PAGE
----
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Reviewed: Doctor Who’s 60th Anniversary — The Star Beast

Doctor Who is back! And I mean back, back. Fun, lively, challenging, and (appropriately) nostalgic… It’s been 15 years since David Tennant and Catherine Tate lit up the screens as one of the very best Doctor and companion combinations (not counting the brief return for The End of Time specials). Just think, that’s almost as long as the ‘wilderness years’…

But what was remarkable was how natural it felt to have the Doctor and Donna back together. And returning showrunner, Russell T Davies, didn’t waste time. After a rather clunky (but necessary) exposition-heavy recap, it was straight into the action. Less than 30 seconds pass after the TARDIS lands before the Doctor and Donna are reunited (a reversed riff on their protracted near-misses from their previous reunion in Partners in Crime).

Another 30 seconds and we hear that (now iconic) name uttered, ‘Rose’. This is where it pays to be a longstanding but not obsessive fan of the show. For me (and you probably), we knew Donna was calling her daughter, not the Doctor’s other faithful parallel universe-stranded former companion, played by Billie Piper. That, along with the revelation about Beep the Meep being a baddie and Donna surviving for two more adventures, meant that I probably enjoyed those moments less than casual viewers.

I didn’t read Doctor Who Weekly in 1980, but I did read the original Doctor Who and the Star Beast comic (by Pat Mills and Dave Gibbons) when it was reprinted in Doctor Who Classic Comics in 1994. And, for due diligence, I reread it a few weeks ago to inform this review. I know, above and beyond… RTD has taken the essence of that story but, like the TV adaptation of Human Nature, it does not slavishly replicate the source material. However, Beep the Meep and the Wrarth Warriors have been reproduced faithfully to Gibbons’ original drawings. As well they should.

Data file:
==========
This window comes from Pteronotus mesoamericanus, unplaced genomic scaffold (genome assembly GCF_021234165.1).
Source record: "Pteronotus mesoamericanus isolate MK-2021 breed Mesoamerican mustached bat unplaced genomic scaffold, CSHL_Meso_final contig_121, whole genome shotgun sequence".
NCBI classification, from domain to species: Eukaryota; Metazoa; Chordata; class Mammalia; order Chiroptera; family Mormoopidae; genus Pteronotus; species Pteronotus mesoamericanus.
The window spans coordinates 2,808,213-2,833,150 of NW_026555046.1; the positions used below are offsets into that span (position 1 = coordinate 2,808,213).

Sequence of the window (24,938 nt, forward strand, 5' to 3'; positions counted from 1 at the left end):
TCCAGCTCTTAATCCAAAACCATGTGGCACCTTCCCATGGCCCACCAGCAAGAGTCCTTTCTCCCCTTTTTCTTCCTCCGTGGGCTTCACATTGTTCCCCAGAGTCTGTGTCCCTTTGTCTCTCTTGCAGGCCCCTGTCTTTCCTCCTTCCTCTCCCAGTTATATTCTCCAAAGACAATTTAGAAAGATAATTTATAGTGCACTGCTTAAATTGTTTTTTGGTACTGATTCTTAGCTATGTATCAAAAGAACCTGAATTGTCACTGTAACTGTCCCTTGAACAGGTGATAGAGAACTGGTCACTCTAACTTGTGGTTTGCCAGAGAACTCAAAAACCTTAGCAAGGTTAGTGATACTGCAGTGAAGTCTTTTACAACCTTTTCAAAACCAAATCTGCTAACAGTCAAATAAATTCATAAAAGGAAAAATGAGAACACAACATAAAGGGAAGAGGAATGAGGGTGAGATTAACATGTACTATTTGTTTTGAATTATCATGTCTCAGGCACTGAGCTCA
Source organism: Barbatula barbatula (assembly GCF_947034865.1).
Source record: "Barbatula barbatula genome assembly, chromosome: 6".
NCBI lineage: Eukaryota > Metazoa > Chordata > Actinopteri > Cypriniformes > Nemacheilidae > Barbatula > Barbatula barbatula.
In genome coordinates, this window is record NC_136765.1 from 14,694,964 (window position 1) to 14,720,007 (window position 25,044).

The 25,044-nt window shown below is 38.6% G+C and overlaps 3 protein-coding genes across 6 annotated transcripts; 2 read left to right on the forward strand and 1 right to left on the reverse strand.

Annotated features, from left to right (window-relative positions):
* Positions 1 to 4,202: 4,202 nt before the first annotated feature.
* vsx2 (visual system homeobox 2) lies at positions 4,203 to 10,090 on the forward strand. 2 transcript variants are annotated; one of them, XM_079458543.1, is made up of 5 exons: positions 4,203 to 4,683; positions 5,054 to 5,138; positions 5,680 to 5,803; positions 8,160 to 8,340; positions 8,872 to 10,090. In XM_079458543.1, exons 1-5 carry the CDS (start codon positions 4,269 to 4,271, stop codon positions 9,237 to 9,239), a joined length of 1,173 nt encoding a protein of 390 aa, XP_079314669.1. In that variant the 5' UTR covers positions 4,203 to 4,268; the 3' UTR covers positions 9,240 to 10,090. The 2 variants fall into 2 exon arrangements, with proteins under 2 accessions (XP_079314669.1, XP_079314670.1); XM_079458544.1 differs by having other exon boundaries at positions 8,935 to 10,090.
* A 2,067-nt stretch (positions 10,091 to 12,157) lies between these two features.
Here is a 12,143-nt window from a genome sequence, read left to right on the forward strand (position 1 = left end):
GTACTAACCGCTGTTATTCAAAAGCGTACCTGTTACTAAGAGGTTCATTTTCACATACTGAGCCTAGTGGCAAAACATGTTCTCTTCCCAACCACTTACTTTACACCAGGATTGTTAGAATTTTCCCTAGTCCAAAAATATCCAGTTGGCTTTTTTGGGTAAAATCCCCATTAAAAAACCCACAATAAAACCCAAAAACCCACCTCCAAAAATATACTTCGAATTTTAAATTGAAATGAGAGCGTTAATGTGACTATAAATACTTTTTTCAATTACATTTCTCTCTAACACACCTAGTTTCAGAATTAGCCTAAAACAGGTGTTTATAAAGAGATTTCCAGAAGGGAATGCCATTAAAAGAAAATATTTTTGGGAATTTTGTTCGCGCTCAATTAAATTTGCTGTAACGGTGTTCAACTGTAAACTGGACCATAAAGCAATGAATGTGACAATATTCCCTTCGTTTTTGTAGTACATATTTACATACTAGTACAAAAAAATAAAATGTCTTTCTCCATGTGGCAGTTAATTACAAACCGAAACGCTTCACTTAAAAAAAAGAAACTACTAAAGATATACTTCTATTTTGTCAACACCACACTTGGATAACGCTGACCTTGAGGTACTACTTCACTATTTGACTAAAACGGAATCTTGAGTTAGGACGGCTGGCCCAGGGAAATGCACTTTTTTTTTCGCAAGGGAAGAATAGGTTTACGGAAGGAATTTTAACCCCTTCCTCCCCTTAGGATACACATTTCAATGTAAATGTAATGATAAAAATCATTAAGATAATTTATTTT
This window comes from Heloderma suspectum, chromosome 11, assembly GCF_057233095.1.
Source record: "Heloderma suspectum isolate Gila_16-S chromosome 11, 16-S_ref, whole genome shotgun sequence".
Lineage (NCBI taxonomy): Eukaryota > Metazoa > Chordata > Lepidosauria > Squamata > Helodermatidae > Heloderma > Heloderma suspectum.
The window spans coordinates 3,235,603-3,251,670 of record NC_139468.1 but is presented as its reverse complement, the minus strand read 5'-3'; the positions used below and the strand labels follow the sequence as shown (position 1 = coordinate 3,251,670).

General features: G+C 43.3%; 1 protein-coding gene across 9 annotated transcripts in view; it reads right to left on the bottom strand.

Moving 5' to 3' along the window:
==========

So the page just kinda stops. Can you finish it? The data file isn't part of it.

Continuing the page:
RTD has gone on record saying that these early Tom Baker comics are basically the way he writes Doctor Who. And you can see how Doctor Who and the Star Beast has influenced his writing: spaceships crash landing in city centres, urban environments and ordinary family life interrupted by aliens, even the Doctor escaping in a double decker bus happened back in the pages of Doctor Who Weekly 40+ years ago. In fact, the bones of the plot of Doctor Who and the Star Beast is essentially the same as Smith and Jones in 2007: a harmless-seeming alien is pursued by monsters who turn out to be galactic police seeking a dangerous fugitive hiding on planet Earth.